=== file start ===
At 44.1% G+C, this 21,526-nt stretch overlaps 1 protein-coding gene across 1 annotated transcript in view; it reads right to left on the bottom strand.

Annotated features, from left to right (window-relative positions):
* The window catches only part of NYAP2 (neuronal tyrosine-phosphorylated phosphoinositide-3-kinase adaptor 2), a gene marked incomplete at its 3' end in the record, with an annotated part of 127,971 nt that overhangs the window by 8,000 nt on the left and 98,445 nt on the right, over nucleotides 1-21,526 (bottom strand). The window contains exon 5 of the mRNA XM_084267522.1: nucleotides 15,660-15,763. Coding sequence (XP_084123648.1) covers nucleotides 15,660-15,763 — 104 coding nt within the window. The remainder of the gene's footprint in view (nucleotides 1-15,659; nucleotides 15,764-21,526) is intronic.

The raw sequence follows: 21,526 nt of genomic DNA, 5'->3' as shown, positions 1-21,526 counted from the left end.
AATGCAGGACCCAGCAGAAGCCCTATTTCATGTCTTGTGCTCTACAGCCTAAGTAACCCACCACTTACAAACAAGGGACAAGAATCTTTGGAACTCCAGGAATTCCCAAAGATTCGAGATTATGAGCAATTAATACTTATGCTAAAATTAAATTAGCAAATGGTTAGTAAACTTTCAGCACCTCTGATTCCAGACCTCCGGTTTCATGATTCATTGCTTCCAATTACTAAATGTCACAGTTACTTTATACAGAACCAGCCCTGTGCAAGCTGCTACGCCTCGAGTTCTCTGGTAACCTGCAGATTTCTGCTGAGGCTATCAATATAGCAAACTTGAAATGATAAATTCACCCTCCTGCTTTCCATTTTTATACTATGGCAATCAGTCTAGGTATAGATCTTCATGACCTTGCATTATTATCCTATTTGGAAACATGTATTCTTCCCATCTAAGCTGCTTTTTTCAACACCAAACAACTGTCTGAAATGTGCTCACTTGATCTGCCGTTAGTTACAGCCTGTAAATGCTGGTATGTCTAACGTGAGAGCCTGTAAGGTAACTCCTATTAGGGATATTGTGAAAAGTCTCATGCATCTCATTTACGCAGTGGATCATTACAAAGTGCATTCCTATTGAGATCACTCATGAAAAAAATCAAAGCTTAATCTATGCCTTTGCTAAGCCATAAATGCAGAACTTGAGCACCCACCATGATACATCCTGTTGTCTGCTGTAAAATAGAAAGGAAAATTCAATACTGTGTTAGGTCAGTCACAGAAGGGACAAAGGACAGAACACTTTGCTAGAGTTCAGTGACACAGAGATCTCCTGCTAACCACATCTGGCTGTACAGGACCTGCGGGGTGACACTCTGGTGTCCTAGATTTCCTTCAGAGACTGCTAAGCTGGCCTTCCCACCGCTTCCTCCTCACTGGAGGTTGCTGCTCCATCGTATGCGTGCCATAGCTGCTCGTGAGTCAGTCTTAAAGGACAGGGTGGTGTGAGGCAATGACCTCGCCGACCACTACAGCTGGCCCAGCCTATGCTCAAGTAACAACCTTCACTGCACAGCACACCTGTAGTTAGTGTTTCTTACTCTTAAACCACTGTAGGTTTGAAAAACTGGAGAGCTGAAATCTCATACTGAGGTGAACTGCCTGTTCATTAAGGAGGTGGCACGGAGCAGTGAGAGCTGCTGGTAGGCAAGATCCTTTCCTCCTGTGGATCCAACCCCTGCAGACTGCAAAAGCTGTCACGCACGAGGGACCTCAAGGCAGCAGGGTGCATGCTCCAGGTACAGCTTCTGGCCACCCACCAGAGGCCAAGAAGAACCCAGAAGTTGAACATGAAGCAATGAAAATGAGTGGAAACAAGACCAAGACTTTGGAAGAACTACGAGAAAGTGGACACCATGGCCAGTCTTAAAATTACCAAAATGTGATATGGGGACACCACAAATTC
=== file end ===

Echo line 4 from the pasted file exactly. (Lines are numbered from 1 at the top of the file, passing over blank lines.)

The raw sequence follows: 21,526 nt of genomic DNA, 5'->3' as shown, positions 1-21,526 counted from the left end.